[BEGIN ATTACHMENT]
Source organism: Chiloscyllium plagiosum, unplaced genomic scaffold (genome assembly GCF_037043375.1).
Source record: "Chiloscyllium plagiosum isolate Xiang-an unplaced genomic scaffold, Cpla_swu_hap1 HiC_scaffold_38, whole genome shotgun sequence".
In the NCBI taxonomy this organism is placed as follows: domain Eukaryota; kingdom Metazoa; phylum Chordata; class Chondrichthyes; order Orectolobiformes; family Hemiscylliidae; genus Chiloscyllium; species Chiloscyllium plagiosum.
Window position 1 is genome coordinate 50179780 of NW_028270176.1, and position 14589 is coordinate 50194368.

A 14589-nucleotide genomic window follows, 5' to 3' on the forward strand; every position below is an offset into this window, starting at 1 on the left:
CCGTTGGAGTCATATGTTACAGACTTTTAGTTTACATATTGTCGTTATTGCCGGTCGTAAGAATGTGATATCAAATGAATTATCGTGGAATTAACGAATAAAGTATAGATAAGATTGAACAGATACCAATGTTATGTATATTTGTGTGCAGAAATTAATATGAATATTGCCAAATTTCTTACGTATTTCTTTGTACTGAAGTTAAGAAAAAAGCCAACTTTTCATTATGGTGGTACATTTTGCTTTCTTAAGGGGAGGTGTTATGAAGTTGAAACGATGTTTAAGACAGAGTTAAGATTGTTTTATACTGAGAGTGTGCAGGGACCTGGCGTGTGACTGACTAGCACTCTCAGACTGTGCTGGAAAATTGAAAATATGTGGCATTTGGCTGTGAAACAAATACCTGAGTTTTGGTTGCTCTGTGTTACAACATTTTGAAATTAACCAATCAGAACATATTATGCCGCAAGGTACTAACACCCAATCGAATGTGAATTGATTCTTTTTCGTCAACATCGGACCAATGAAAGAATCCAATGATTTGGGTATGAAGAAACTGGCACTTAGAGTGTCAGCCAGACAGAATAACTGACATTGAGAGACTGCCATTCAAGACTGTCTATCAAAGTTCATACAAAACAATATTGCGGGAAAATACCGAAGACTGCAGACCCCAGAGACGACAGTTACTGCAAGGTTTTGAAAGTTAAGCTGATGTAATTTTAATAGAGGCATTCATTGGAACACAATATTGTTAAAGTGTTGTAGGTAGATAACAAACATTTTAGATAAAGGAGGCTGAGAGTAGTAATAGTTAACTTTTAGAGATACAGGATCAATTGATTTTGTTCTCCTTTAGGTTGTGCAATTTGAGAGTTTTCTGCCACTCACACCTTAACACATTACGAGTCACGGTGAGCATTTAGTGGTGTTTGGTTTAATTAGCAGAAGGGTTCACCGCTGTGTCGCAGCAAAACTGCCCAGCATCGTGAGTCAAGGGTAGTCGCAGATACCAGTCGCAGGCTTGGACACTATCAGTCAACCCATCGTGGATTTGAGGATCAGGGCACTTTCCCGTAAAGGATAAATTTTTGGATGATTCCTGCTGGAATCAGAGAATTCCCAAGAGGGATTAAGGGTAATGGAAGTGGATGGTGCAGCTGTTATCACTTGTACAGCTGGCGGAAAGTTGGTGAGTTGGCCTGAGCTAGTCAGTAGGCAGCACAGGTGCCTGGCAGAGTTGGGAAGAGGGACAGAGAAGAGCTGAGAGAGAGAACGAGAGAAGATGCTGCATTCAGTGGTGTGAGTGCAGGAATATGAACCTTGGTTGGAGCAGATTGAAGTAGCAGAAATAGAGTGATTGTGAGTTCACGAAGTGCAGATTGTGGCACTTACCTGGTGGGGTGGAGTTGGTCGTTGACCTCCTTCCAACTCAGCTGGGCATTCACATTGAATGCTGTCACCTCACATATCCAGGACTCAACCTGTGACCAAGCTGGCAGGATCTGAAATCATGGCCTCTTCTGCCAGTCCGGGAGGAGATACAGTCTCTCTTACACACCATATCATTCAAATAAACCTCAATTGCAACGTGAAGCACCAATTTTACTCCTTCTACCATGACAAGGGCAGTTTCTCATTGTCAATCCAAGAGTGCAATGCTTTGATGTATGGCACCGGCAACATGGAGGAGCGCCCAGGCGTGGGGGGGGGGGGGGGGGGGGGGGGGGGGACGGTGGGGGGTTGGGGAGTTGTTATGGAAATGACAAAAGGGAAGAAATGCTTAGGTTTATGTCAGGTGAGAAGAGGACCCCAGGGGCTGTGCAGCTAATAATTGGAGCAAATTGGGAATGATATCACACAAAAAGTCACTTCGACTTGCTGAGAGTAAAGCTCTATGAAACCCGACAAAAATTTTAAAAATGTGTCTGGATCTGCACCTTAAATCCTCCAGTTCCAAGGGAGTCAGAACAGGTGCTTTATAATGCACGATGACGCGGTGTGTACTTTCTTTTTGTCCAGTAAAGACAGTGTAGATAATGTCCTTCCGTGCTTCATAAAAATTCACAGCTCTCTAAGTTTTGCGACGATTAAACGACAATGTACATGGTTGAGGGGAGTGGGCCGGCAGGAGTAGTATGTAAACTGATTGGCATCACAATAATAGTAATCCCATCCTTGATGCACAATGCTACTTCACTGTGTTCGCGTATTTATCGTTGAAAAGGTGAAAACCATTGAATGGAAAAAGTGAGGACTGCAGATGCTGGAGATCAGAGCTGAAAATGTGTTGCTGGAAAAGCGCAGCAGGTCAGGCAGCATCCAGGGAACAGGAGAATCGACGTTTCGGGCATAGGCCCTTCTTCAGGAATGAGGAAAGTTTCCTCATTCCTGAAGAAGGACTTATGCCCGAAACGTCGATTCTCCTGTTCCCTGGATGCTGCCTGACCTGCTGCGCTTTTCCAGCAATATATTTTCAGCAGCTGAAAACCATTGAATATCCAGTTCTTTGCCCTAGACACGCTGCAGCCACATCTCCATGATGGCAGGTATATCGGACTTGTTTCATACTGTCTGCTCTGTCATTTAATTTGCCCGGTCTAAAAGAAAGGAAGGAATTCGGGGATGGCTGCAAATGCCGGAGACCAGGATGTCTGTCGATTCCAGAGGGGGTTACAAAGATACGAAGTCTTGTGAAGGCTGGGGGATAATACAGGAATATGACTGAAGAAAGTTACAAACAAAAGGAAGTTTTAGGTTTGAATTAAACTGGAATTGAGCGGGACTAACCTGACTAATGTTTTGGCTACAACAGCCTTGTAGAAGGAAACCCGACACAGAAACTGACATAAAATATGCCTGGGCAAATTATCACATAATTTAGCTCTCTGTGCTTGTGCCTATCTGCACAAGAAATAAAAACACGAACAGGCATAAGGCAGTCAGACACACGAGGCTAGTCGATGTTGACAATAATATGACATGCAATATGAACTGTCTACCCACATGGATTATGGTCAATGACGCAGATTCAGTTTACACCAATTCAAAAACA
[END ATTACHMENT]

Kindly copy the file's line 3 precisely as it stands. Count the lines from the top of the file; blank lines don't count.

In the NCBI taxonomy this organism is placed as follows: domain Eukaryota; kingdom Metazoa; phylum Chordata; class Chondrichthyes; order Orectolobiformes; family Hemiscylliidae; genus Chiloscyllium; species Chiloscyllium plagiosum.